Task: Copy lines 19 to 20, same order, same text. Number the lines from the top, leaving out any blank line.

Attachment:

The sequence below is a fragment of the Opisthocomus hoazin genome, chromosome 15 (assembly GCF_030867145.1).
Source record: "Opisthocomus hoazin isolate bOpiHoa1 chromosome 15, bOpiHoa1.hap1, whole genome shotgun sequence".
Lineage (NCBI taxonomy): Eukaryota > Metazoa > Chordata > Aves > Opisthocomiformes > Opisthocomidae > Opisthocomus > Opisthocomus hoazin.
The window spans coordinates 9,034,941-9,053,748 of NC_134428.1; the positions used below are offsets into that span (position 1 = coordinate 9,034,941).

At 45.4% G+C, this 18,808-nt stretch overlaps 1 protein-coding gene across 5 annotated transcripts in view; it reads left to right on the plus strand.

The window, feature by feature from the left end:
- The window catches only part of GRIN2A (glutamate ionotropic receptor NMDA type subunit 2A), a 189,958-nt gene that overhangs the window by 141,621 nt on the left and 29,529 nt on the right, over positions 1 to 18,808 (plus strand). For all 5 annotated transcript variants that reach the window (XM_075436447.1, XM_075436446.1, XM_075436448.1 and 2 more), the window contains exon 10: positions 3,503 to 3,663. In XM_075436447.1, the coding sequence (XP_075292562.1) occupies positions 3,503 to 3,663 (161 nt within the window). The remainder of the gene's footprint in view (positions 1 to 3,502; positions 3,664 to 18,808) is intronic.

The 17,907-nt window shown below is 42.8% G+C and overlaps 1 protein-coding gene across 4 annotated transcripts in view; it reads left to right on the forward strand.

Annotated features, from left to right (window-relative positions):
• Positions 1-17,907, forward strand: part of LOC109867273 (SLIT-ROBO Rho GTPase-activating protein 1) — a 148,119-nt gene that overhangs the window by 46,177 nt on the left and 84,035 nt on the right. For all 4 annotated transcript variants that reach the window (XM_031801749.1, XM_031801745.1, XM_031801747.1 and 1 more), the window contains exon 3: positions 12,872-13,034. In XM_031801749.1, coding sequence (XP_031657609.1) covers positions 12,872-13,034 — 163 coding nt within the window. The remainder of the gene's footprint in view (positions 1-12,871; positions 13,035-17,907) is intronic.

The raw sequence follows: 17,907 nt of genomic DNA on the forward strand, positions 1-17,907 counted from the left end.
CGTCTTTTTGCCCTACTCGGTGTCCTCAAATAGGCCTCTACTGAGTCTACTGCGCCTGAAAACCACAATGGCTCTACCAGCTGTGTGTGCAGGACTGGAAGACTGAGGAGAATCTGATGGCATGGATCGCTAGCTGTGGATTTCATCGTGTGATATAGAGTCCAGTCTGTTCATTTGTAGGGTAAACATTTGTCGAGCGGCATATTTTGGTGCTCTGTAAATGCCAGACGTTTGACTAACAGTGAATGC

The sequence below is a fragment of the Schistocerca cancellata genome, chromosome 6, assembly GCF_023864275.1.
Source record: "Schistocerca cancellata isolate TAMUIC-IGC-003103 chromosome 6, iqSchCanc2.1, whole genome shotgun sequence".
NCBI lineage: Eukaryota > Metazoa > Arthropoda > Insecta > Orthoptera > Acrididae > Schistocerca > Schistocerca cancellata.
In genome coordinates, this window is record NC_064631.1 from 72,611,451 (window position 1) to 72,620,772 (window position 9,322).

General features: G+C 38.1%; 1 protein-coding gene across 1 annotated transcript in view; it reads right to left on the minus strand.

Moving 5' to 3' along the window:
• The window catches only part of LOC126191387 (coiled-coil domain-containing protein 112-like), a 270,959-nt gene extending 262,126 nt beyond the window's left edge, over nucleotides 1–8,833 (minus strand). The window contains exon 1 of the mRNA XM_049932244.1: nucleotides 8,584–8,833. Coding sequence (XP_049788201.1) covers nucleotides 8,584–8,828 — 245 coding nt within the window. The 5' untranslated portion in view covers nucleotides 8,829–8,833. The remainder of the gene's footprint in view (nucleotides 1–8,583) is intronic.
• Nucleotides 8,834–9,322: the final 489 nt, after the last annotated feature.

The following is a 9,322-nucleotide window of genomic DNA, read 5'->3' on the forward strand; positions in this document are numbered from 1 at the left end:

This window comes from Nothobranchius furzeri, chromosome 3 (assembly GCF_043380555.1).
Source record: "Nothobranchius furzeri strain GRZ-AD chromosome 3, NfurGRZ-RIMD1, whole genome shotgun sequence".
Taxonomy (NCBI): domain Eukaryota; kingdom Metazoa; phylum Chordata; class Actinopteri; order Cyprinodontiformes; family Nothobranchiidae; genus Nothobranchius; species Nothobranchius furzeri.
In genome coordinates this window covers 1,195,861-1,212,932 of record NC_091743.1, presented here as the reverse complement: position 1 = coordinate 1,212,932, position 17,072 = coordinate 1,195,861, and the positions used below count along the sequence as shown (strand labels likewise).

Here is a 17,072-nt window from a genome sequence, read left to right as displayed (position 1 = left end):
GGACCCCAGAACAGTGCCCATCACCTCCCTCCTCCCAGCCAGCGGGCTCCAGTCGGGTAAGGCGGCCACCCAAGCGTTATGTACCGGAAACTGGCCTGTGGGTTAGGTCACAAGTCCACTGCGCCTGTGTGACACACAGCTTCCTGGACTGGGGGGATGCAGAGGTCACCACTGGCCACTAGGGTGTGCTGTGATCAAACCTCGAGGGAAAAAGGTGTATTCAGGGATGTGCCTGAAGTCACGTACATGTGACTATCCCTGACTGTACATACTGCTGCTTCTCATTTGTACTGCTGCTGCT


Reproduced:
• The window catches only part of LOC126191387 (coiled-coil domain-containing protein 112-like), a 270,959-nt gene extending 262,126 nt beyond the window's left edge, over nucleotides 1–8,833 (minus strand). The window contains exon 1 of the mRNA XM_049932244.1: nucleotides 8,584–8,833. Coding sequence (XP_049788201.1) covers nucleotides 8,584–8,828 — 245 coding nt within the window. The 5' untranslated portion in view covers nucleotides 8,829–8,833. The remainder of the gene's footprint in view (nucleotides 1–8,583) is intronic.
• Nucleotides 8,834–9,322: the final 489 nt, after the last annotated feature.